Vet Viewpoint: Wet summer leads to spike in lungworm risk

In this round-up of livestock health issues from across the country representatives from XL Vet Group are warning farmers of the increased threat of lungworm as a result of the wet summer.

They advise producers to be alert to coughing cattle, which can be a sign of lungworm.

Farmers are also warned to be aware of the dangers of stress at weaning, and the vets are issuing guidance on the timing of vaccines to ensure their effectiveness and tips on how to deal with subclinical mastitis.

Ken Wilson, Donald S McGregor and Partners, Thurso, Scotland

Stress at weaning can predispose calves to bovine respiratory disease (BRD).

Vaccination can be used to significantly reduce the incidence of BRD, so discuss vaccine choice with your vet.

It is possible to tailor vaccination protocols to your farms’ specification according to the history of disease and following diagnostic tests.

See also: Sheep tapeworm can reach 6m long

Timing and administering vaccinations correctly increases effectiveness.

Aim to vaccinate calves two to three weeks before the stress of weaning.

For those selling weaned suckled calves, there are commercial schemes available to help vendors market their vaccinated calves at sales. This can prove to be a commercial advantage to sellers and offers a confidence booster to buyers.

Rob Henderson, Midshire Veterinary Group, Nuneaton, Warwickshire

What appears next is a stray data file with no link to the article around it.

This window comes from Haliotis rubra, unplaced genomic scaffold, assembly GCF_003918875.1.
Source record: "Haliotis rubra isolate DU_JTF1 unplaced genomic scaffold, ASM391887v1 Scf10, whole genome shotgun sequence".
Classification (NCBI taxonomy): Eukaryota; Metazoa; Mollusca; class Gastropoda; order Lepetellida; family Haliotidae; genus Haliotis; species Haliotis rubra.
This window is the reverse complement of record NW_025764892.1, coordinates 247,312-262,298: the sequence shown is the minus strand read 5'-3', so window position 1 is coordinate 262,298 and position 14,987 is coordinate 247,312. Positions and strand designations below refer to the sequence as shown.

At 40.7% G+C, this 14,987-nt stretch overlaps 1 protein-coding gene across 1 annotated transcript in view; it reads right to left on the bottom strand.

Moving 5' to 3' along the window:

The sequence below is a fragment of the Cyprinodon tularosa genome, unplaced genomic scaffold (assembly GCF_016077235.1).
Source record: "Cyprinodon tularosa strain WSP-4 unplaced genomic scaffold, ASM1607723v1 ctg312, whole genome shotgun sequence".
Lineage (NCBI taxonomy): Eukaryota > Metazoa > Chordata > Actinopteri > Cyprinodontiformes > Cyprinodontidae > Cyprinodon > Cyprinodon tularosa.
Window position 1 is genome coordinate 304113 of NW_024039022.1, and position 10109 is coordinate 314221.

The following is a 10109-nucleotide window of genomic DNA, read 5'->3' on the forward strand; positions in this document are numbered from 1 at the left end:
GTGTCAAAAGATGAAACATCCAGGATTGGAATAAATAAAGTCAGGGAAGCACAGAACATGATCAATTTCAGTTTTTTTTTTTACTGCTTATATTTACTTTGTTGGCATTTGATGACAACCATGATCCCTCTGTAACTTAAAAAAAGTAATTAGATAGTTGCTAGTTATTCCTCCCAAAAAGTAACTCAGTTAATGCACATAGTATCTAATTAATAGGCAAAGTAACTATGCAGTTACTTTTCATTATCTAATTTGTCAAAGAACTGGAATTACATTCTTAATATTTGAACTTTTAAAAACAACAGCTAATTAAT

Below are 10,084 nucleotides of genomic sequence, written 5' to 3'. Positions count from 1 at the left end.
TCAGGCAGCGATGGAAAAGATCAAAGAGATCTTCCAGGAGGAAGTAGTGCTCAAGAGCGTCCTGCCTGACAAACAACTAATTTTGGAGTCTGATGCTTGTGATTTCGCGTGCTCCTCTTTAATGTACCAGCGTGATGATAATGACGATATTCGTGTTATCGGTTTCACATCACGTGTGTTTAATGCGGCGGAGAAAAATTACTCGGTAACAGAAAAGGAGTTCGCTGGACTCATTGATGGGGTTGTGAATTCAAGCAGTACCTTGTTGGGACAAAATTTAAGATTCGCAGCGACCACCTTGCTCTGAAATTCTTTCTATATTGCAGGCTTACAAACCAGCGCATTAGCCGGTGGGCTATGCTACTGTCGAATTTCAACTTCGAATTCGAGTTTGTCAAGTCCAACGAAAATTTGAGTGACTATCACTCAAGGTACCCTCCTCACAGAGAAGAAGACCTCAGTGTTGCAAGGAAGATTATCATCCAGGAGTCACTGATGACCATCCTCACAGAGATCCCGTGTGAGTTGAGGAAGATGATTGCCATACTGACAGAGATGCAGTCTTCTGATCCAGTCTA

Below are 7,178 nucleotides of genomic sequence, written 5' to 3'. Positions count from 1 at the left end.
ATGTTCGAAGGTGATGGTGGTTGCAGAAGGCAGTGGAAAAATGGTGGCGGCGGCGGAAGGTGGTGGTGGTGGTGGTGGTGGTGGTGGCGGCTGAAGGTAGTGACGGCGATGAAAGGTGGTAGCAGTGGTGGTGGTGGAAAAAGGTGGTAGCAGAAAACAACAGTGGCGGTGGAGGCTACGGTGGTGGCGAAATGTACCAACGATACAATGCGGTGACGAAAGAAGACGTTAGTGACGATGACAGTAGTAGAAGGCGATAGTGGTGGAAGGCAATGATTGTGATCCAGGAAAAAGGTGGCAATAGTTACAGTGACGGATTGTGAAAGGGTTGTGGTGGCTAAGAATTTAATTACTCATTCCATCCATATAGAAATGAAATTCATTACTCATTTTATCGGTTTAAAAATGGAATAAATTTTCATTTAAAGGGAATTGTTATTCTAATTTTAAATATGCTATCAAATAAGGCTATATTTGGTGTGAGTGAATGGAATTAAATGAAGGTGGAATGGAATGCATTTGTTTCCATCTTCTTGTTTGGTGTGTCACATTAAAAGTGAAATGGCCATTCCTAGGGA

The past few weeks we have seen a growing number of reports of coughing in groups of yearling and adult beef cattle at grass, plus dairy farmers noticing coughing and milk drop in milkers.

At this time of year the likely diagnosis is lungworm, which can cause considerable production loss and death if untreated. Diagnosis can be confirmed by finding lungworm larvae in faecal samples.

Blood samples and bulk milk can be tested for antibodies that indicate recent infection.

Most of the commonly used wormers will kill lungworm, but dairy farmers will need to use a product with nil milk withdrawal to treat milkers.

Severely affected animals may require antibiotics and anti-inflammatory drugs at the time of worming.

Farmers should also discuss vaccination of youngstock before first turnout with their vet to help prevent problems.

Matthew Berriman, Rosevean Veterinary Practice, Penzance, Cornwall

Recently we have been helping herds achieve the highest band for milk quality ensuring they are receiving the best price.

Herds with high or increasing bulk somatic cell counts have many cows with chronic subclinical mastitis, which acts as a reservoir of infection for the rest of the herd.

Reducing the number of these cows is an important part of reducing bulk milk cell counts.

Chronic subclinical mastitis does not respond well to antibiotics during lactation.

The most effective treatments are drying off with the appropriate dry cow antibiotic, drying off infected quarters or culling.

Your vet can develop a set of treatment plans for chronically infected cows to suit your farm.

This ensures antibiotics are only used in appropriate cases and individual cows are treated in a way that will maximise the cure rate.

Richard Davies, Fenton Vets, Haverfordwest, Pembrokeshire

The recent drive to reduce costs following the cuts in milk price has led to greater use of grazed grass as a forage.

Although this is not new on most farms, some cows have had minimal exposure to worms in the past, especially in high-yielding systems.

We have also had a mild, wet summer which is ideal for worm proliferation on pasture.

The combination of a higher burden and a population low in natural immunity may precipitate an increase in lungworm infection in these adult herds, which are not usually under any worm treatment regimes.

Listen out for a mild, but persistent cough in the herd, especially during moving/handling.

Going untreated can lead to weeks of symptoms with a resultant milk drop.

Dung samples for lungworm larvae can confirm the cause, then treat accordingly.